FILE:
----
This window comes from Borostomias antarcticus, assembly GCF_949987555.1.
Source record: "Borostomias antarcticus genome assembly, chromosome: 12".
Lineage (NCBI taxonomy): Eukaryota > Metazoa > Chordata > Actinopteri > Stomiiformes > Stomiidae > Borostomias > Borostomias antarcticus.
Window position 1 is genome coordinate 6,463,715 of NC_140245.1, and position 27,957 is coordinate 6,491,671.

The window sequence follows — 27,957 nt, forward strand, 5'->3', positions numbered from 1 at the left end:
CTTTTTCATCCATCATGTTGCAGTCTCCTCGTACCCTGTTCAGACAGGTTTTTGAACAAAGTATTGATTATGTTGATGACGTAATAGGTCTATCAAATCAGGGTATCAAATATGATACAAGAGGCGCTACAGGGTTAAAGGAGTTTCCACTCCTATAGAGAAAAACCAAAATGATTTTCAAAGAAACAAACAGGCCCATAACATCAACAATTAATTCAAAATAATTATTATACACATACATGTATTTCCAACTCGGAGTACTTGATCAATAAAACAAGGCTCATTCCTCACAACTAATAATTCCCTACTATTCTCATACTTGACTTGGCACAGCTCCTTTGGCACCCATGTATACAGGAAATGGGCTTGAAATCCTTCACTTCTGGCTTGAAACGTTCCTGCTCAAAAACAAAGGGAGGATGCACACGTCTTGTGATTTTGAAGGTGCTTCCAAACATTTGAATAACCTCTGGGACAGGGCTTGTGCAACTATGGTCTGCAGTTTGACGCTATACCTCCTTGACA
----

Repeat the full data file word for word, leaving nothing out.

This window comes from Borostomias antarcticus, assembly GCF_949987555.1.
Source record: "Borostomias antarcticus genome assembly, chromosome: 12".
Lineage (NCBI taxonomy): Eukaryota > Metazoa > Chordata > Actinopteri > Stomiiformes > Stomiidae > Borostomias > Borostomias antarcticus.
Window position 1 is genome coordinate 6,463,715 of NC_140245.1, and position 27,957 is coordinate 6,491,671.

The window sequence follows — 27,957 nt, forward strand, 5'->3', positions numbered from 1 at the left end:
CTTTTTCATCCATCATGTTGCAGTCTCCTCGTACCCTGTTCAGACAGGTTTTTGAACAAAGTATTGATTATGTTGATGACGTAATAGGTCTATCAAATCAGGGTATCAAATATGATACAAGAGGCGCTACAGGGTTAAAGGAGTTTCCACTCCTATAGAGAAAAACCAAAATGATTTTCAAAGAAACAAACAGGCCCATAACATCAACAATTAATTCAAAATAATTATTATACACATACATGTATTTCCAACTCGGAGTACTTGATCAATAAAACAAGGCTCATTCCTCACAACTAATAATTCCCTACTATTCTCATACTTGACTTGGCACAGCTCCTTTGGCACCCATGTATACAGGAAATGGGCTTGAAATCCTTCACTTCTGGCTTGAAACGTTCCTGCTCAAAAACAAAGGGAGGATGCACACGTCTTGTGATTTTGAAGGTGCTTCCAAACATTTGAATAACCTCTGGGACAGGGCTTGTGCAACTATGGTCTGCAGTTTGACGCTATACCTCCTTGACA